Observe, 5. The mild, meek, and gentle rebuke which he gives to his disciples for their sleeping; he said unto them, Why sleep ye? Could ye not watch with me one hour? "What, not watch when your Master was in such danger! Could ye not watch with me, when I was going to lay down my life for you: What, not an hour, and that the parting hour, too?
Learn hence, that the holiest and best resolved Christians, who have willing spirits for Christ and his service, yet in regard to the meekness of the flesh, and the frailty of human nature, it is their duty to watch and pray, and thereby guard themselves against temptation: Rise and pray, let ye enter into, etc.
It was the lot and portion of our blessed Saviour here, we find, to be betrayed into the hands of his mortal enemies, by the treachery of a false and dissembling friend.
And in this sad relation before us we have observable, the traitor, the treason, the manner how, and the time when, this treasonable design was executed.
Observe, 1. The traitor, Judas: all the evangelists carefully describe him by his name, Judas, Judas Iscariot, lest he should be mistaken for Jude, the brother of James; and by his office, one of the twelve. Lord, now ought the greatest professors to look well to themselves, and to the grounds and principles of their profession: for a profession begun in hupocrisy will certainly end in apostasy.
Observe, 2. The occasion of the treason, covetousness, or the inordinate love of worldly wealth; and accordingly the devil lays a temptation before him exactly suited to his temper and inclination, and it instantly overcame him.
Learn hence, that persons are never in such imminent danger of falling into sin, as when they meet with temptations exactly suited to their master lust. Oh pray we, that God would keep us from temptations suited to our predominant lust and corruption.
Observe, 3. The treason of Judas, he led on an armed multitude to the place where Christ was, gave them a signal to discover him by, and bids them lay hands upon him and hold him fast; which treason of Judas was attended with these black and hellish aggravations: he had been a witness of our Saviour's miracles, and hearer of our Lord's doctrine; what he did was not by solicitation; the chief priests did not send to him, but he went to them.
Lord, how dangerous it is to allow ourselves in any secret sin! None can say how far one sin may in time lead us. Should any one have told Judas that his covetousness would at last make him deny his Lord, and sell his Saviour, he would have said with Hazael, Is thy servant a dog, that I should do this thing?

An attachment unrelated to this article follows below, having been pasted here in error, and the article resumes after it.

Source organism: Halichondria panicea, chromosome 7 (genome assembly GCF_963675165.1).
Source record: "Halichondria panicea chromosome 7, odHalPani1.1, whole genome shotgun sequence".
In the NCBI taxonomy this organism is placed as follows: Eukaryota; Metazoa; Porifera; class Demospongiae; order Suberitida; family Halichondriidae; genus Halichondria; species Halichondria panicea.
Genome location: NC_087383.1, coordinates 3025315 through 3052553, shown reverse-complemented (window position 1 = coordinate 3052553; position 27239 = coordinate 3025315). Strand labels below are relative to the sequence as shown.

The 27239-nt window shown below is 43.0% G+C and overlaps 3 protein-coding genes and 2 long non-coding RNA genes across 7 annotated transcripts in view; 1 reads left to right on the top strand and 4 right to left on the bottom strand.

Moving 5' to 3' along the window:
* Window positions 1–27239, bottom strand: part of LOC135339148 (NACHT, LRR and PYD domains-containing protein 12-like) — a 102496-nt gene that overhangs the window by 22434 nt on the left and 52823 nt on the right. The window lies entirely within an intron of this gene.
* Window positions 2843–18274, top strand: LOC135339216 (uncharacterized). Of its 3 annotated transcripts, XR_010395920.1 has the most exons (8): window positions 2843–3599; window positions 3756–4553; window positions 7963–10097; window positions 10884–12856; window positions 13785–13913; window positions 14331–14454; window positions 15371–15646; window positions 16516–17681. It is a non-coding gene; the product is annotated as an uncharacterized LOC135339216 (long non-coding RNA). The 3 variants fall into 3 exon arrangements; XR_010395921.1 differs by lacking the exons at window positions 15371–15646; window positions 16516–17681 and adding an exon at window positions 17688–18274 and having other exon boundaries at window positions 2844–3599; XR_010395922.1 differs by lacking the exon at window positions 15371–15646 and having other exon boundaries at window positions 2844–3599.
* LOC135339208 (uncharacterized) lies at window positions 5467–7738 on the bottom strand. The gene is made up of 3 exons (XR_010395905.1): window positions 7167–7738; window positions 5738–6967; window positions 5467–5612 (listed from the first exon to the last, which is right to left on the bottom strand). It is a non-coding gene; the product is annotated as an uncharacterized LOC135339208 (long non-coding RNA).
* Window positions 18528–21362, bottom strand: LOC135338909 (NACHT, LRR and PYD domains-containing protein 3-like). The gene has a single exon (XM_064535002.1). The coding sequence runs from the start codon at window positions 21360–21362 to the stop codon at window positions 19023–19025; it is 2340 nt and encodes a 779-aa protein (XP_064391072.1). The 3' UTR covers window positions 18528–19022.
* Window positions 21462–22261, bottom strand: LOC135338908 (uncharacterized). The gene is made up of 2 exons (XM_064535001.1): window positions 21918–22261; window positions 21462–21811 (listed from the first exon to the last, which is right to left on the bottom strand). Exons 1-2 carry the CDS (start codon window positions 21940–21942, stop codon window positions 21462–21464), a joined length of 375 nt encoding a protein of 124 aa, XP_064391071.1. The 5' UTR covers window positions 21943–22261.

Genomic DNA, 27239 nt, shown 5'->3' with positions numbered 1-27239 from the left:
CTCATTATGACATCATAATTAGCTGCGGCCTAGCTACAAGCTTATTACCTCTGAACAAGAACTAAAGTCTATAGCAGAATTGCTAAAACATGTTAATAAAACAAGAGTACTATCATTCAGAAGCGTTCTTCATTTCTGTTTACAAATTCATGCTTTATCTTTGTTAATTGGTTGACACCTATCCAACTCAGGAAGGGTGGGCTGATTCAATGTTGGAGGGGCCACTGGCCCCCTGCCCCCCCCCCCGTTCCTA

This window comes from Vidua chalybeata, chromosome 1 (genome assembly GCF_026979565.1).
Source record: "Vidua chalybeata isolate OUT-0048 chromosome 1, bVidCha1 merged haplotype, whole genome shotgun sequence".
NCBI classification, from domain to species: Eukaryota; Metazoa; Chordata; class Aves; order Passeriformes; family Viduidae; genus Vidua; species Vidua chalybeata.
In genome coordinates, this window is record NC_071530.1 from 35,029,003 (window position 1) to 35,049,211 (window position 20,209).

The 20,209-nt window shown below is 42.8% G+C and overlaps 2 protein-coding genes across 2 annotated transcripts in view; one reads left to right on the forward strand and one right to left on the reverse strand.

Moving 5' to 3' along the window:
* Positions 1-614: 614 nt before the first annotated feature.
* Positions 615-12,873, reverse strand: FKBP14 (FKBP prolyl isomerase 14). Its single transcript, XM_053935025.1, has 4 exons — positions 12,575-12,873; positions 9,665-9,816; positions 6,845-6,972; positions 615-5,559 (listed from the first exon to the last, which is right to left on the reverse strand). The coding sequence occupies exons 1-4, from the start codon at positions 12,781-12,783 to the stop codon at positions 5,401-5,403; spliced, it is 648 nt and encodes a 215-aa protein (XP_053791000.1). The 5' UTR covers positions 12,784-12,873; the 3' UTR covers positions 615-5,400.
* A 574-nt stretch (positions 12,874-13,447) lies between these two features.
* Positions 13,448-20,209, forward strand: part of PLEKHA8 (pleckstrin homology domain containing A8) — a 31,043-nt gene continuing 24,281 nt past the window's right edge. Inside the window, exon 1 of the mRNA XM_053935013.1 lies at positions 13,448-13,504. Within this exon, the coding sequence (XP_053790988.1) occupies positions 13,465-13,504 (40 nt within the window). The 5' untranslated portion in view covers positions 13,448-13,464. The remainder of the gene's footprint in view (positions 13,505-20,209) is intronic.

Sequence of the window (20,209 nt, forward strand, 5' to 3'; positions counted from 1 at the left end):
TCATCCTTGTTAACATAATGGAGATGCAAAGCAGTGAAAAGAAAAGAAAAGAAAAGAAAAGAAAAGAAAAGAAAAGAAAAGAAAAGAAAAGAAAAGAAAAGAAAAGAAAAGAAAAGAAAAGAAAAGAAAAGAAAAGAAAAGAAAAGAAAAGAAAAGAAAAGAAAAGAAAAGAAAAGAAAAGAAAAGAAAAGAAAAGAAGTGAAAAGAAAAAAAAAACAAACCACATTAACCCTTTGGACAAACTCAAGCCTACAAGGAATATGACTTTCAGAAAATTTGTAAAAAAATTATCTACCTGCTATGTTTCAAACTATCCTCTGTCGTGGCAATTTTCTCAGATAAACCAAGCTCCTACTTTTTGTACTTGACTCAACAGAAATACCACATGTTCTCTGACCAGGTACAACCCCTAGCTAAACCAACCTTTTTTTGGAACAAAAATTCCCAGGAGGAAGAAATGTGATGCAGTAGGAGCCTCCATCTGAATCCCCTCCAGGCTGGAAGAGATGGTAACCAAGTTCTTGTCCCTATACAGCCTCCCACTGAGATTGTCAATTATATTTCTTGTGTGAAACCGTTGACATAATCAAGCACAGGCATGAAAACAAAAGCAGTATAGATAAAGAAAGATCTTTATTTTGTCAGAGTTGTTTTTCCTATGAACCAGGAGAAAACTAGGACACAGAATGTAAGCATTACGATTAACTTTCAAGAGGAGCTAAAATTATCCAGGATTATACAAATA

Observe, 4. The endeavor made by his disciples for their Master's rescue. One of them (St. Matthew says it was Peter) drew a sword, and cut off the ear of Malchus. But why not the ear of Judas rather? Because, though Judas was most faulty, yet Malchus might be most forward to arrest and carry off our Saviour. Oh how does a pious breast boil iwth indignation at the sight of an open affront offered to its Saviour!
Yet, though St. Peter's heart was sincere, his hand was too rash; good intentions are no warrant for irregular actions; and accordingly, Christ, who accepted the affection, reproved the action. To resist authority, even in Christ's own defence, is rash zeal, and discountenanced by the gospel. Peter did well to ak his master, If he should smite with the sword? but he ought to have stayed his hand till Christ had given him his answer. However, Peter's sin occasioned a miracle from our Saviour; Christ heals that ear miraculously, which Peter cut off unwarrantably; yet the sight of this miracle converted none.
Oh how insufficient are all outward means of conversion, without the Spirit's inward operation!
This paragraph of the chapter gives us an account of the fall and rising of Peter: of his sin in denying his Master, and of his recovery by repentance; both must be considered distinctly.
First, touching his sin and fall; there are four particulars observable relating thereunto; namely, the sin itself, the occasion of that sin, the reiteration and repetition of it, and the aggravating circumstances attending it.
Observe, 1. The sin itself, the denial of Christ Jesus his Lord and Master, I know not the man; and this backed with an oath, he sware that he knew him not. Lord, how may the slavish fear of suffering drive the holiest and best of men to commit the foulest and worst of sins!
Observe, 2. The occasions leading to this sin, and they were these:
1. His following Christ afar off. To follow Christ was the effect of Peter's faith; but to follow him afar off at this time, was the fruit of fear, and the effect of frailty. Woe unto us when temptation comes, if we be far from Christ's gracious presence and assistance.